Decades-old building to become museum
A decades-old lifeboat station in Fuseta is due to be turned into a small museum. Olhão Council has announced the completion of an architecture study which, it says, will be “essential” to the renovation project.
The study acted as the “first thorough evaluation of the conservation state of the village’s most iconic building,” says the council, adding that the “most modern technologies” were used in the process.
The architects behind the study have already presented it to Olhão mayor António Pina and local councillor in charge of public works Ricardo Calé and sent it to the board of State Heritage (DGPE).
The renovation work will involve improving the structural integrity of the building, carrying out architectural and functional improvements and turning it into a small museum, run by the municipal museum of Olhão, entitled Centro Interpretativo de Paisagem e do Património (Interpretative Centre of Landscape and Heritage).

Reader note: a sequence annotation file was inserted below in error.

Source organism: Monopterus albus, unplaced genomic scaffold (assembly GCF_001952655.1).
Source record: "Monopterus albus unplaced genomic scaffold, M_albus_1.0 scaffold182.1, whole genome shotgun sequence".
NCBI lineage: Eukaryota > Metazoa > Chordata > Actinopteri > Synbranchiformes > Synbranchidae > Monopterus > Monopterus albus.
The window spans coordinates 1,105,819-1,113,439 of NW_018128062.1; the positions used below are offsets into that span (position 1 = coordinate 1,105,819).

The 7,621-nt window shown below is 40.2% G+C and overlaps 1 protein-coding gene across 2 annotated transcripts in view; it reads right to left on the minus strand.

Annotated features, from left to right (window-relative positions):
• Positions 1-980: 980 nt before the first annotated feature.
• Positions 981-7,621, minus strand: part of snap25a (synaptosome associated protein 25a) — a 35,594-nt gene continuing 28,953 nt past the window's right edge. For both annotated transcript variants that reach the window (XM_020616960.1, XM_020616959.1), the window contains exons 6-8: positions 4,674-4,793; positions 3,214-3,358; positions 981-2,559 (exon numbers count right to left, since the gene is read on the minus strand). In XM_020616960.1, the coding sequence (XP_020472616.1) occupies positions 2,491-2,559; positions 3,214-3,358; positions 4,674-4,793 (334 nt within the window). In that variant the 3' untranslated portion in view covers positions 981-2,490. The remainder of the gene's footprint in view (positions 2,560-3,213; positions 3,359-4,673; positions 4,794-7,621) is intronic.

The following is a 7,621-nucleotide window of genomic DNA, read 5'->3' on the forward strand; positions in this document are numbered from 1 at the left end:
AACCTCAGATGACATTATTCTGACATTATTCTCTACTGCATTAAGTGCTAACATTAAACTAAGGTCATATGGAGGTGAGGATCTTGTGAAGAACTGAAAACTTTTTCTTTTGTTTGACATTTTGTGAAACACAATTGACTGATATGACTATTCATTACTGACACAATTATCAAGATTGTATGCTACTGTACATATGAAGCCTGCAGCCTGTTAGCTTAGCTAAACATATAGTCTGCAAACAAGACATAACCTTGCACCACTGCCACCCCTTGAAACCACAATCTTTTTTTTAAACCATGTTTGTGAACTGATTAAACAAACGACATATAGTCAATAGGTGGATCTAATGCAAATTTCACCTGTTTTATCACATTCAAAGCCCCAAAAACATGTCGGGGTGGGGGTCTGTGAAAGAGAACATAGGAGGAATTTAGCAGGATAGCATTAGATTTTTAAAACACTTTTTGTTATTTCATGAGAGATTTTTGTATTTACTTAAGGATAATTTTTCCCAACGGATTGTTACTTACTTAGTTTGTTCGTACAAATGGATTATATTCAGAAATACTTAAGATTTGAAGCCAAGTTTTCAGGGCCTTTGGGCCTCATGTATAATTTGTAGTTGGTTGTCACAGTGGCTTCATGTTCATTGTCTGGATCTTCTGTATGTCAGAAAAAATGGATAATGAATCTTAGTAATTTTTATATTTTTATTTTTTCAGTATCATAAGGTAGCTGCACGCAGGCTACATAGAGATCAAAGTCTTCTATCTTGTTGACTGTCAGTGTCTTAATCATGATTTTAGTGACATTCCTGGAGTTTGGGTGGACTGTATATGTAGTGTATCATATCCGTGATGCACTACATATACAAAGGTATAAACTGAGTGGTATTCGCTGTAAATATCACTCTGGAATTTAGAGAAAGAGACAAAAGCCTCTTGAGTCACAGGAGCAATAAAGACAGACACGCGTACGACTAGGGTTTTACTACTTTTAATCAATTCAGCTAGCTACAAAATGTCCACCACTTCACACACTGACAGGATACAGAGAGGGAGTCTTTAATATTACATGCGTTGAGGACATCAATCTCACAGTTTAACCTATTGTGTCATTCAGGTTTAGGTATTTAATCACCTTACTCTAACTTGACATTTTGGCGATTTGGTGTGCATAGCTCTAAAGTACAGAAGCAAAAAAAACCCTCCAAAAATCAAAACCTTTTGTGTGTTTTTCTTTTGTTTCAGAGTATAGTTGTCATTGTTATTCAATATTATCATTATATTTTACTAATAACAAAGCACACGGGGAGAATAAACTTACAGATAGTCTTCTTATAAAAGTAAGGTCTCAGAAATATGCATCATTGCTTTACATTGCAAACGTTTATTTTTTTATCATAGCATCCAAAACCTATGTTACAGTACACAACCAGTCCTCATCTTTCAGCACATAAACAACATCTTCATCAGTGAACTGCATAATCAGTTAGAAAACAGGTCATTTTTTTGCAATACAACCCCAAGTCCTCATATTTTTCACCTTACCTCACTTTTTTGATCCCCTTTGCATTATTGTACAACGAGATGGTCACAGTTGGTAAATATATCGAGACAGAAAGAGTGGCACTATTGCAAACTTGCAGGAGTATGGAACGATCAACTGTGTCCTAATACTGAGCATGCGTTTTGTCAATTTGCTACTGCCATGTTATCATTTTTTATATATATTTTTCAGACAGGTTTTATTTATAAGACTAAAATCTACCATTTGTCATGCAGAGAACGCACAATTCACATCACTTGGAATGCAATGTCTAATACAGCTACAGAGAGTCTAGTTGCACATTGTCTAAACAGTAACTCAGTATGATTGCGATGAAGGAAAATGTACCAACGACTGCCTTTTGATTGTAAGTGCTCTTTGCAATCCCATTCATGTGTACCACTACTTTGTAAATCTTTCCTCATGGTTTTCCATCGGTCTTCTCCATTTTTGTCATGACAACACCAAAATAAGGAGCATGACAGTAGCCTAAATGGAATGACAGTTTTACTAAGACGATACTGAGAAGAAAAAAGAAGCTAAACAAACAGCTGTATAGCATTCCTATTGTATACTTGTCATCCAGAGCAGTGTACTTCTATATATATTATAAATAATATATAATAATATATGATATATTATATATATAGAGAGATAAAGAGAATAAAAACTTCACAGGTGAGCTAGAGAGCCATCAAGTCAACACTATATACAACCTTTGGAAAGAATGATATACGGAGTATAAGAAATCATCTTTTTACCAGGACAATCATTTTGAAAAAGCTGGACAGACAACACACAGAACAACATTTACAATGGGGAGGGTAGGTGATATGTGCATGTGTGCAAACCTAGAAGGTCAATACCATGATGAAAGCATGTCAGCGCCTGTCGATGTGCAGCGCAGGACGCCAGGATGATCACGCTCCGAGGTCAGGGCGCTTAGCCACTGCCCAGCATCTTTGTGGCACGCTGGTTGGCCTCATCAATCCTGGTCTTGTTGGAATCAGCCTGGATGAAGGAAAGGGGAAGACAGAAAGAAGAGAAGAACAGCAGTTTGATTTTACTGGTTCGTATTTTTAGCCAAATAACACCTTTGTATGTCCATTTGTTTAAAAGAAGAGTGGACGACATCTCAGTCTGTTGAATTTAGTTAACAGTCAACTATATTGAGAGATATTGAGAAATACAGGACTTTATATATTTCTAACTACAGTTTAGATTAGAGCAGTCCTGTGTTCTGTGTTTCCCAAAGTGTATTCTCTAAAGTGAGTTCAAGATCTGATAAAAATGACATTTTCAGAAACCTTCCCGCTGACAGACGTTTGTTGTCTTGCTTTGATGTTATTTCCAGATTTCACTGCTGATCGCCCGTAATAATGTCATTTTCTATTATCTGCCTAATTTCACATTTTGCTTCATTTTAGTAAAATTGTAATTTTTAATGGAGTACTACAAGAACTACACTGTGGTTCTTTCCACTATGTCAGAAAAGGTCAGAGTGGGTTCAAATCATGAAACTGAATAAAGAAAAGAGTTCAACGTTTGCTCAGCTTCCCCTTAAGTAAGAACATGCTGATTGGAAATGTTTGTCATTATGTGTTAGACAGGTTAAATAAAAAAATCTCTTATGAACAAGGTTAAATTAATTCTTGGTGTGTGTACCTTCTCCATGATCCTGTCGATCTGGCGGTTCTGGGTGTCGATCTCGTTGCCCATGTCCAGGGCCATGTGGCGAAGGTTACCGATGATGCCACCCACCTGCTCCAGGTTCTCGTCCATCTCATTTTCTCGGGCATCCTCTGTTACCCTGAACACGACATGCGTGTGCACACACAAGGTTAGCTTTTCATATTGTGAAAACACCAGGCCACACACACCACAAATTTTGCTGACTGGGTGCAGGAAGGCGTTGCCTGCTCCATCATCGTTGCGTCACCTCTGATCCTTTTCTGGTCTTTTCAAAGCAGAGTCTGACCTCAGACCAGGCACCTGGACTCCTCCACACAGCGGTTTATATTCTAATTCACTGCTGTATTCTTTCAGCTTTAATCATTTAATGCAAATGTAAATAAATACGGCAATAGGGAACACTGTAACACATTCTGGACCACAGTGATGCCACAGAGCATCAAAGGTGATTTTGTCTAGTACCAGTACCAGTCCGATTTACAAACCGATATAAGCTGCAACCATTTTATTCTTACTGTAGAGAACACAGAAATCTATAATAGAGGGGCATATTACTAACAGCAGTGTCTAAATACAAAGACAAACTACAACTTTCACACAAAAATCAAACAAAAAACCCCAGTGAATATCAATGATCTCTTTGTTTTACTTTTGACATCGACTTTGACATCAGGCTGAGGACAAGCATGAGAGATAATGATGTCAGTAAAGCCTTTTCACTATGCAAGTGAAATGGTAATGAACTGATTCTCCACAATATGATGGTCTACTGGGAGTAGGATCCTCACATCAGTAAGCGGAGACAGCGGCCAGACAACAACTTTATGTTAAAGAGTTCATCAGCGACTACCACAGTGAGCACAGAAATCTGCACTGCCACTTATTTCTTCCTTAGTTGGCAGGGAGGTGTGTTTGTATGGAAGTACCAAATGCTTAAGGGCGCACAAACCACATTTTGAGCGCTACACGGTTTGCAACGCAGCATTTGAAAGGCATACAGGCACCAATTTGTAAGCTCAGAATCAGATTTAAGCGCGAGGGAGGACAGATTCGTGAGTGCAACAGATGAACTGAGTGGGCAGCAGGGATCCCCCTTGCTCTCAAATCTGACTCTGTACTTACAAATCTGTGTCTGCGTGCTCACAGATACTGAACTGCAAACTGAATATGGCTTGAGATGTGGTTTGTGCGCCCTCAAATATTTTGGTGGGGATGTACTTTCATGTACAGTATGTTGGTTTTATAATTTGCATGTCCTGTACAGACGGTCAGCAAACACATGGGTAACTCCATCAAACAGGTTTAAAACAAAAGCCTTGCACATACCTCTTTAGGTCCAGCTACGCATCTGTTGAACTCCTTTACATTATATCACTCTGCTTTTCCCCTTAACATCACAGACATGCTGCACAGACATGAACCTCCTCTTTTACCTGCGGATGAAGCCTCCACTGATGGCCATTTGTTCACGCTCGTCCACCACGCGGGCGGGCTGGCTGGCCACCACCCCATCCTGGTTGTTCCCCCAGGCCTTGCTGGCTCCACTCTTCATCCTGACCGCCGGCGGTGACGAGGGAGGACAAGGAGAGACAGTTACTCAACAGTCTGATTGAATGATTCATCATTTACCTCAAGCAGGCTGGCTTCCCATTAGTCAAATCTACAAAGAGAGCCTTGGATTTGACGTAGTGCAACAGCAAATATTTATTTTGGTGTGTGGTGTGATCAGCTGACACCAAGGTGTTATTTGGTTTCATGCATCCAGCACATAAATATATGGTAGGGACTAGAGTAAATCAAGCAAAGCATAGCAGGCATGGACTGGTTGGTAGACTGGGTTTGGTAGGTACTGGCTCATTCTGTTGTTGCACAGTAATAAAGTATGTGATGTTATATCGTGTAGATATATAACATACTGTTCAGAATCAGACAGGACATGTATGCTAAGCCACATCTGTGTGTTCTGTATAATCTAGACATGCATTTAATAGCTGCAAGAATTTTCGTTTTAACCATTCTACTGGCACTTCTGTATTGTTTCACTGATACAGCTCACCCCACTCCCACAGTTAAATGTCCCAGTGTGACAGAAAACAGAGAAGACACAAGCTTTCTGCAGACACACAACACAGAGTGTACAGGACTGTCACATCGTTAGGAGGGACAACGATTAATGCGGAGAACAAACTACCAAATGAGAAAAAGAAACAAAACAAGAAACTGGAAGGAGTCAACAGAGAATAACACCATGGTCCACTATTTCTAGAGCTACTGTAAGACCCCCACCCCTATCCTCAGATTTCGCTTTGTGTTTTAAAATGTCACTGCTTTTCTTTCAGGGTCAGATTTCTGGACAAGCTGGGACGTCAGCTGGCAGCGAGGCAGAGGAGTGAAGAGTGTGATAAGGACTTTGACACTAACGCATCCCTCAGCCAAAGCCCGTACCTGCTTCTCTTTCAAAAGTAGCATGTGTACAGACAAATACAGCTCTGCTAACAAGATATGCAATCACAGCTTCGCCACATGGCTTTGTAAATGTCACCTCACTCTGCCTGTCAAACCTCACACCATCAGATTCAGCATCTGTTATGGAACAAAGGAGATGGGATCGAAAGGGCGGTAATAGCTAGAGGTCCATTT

Considering the lifeboat station is located in the middle of the Ria Formosa estuary, visiting the museum would have to involve a boat trip to reach it. However, these details on how the museum experience would work have not been revealed.
The lifeboat station (officially Estação de Socorros a Náufragos da Fuseta) was built during Portugal’s Estado Novo authoritarian regime in the second half of the 20th century. As the council puts it, the “keys to it were handed over to the DGPE by the Institute of Sea Rescue (ISN) in 1996” and it has remained closed ever since.
According to the council, the “uniqueness of its construction in the Ria Formosa and its modernist design,” along with the “esteem that the population of Fuseta and the whole borough have for the most striking building of the village’s landscape” prompted the local authority into action in an attempt to breathe new life into it.